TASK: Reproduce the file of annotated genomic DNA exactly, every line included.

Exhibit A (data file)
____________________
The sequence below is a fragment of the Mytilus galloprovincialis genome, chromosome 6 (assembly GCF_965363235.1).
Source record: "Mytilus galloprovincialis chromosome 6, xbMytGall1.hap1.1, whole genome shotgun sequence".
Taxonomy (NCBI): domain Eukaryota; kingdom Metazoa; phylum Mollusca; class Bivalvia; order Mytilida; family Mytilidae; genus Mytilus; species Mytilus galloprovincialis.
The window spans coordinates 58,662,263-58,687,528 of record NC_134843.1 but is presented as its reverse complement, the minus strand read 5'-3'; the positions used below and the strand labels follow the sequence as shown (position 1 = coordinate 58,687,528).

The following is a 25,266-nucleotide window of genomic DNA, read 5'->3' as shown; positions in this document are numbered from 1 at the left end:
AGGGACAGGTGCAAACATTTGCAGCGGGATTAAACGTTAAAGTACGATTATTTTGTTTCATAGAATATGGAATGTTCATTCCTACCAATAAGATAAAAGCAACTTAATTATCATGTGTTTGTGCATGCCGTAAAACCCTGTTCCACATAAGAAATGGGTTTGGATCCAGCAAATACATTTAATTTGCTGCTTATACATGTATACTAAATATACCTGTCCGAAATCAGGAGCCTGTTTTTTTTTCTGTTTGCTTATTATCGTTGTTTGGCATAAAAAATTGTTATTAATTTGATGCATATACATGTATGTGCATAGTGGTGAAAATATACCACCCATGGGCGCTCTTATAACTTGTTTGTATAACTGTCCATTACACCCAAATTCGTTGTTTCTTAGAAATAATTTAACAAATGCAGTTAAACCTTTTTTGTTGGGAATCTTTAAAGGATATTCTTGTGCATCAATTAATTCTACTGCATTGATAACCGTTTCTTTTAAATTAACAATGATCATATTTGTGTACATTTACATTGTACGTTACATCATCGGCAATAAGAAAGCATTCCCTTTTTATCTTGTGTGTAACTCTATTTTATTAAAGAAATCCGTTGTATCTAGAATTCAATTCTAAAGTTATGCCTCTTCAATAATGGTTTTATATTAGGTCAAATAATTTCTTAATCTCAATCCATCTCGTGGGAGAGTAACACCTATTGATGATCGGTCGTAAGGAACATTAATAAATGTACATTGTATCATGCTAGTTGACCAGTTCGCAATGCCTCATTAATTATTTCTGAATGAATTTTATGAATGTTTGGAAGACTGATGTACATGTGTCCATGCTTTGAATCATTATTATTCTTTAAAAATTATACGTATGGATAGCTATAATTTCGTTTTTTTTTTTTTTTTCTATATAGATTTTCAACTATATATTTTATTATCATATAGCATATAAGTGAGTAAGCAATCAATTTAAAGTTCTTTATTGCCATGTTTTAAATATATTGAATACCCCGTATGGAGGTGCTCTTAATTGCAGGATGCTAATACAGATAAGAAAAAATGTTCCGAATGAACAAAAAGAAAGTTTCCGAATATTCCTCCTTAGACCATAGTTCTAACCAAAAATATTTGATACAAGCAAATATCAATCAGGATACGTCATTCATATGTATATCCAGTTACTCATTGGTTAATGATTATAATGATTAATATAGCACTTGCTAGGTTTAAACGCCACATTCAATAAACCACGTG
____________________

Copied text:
The sequence below is a fragment of the Mytilus galloprovincialis genome, chromosome 6 (assembly GCF_965363235.1).
Source record: "Mytilus galloprovincialis chromosome 6, xbMytGall1.hap1.1, whole genome shotgun sequence".
Taxonomy (NCBI): domain Eukaryota; kingdom Metazoa; phylum Mollusca; class Bivalvia; order Mytilida; family Mytilidae; genus Mytilus; species Mytilus galloprovincialis.
The window spans coordinates 58,662,263-58,687,528 of record NC_134843.1 but is presented as its reverse complement, the minus strand read 5'-3'; the positions used below and the strand labels follow the sequence as shown (position 1 = coordinate 58,687,528).

The following is a 25,266-nucleotide window of genomic DNA, read 5'->3' as shown; positions in this document are numbered from 1 at the left end:
AGGGACAGGTGCAAACATTTGCAGCGGGATTAAACGTTAAAGTACGATTATTTTGTTTCATAGAATATGGAATGTTCATTCCTACCAATAAGATAAAAGCAACTTAATTATCATGTGTTTGTGCATGCCGTAAAACCCTGTTCCACATAAGAAATGGGTTTGGATCCAGCAAATACATTTAATTTGCTGCTTATACATGTATACTAAATATACCTGTCCGAAATCAGGAGCCTGTTTTTTTTTCTGTTTGCTTATTATCGTTGTTTGGCATAAAAAATTGTTATTAATTTGATGCATATACATGTATGTGCATAGTGGTGAAAATATACCACCCATGGGCGCTCTTATAACTTGTTTGTATAACTGTCCATTACACCCAAATTCGTTGTTTCTTAGAAATAATTTAACAAATGCAGTTAAACCTTTTTTGTTGGGAATCTTTAAAGGATATTCTTGTGCATCAATTAATTCTACTGCATTGATAACCGTTTCTTTTAAATTAACAATGATCATATTTGTGTACATTTACATTGTACGTTACATCATCGGCAATAAGAAAGCATTCCCTTTTTATCTTGTGTGTAACTCTATTTTATTAAAGAAATCCGTTGTATCTAGAATTCAATTCTAAAGTTATGCCTCTTCAATAATGGTTTTATATTAGGTCAAATAATTTCTTAATCTCAATCCATCTCGTGGGAGAGTAACACCTATTGATGATCGGTCGTAAGGAACATTAATAAATGTACATTGTATCATGCTAGTTGACCAGTTCGCAATGCCTCATTAATTATTTCTGAATGAATTTTATGAATGTTTGGAAGACTGATGTACATGTGTCCATGCTTTGAATCATTATTATTCTTTAAAAATTATACGTATGGATAGCTATAATTTCGTTTTTTTTTTTTTTTTCTATATAGATTTTCAACTATATATTTTATTATCATATAGCATATAAGTGAGTAAGCAATCAATTTAAAGTTCTTTATTGCCATGTTTTAAATATATTGAATACCCCGTATGGAGGTGCTCTTAATTGCAGGATGCTAATACAGATAAGAAAAAATGTTCCGAATGAACAAAAAGAAAGTTTCCGAATATTCCTCCTTAGACCATAGTTCTAACCAAAAATATTTGATACAAGCAAATATCAATCAGGATACGTCATTCATATGTATATCCAGTTACTCATTGGTTAATGATTATAATGATTAATATAGCACTTGCTAGGTTTAAACGCCACATTCAATAAACCACGTG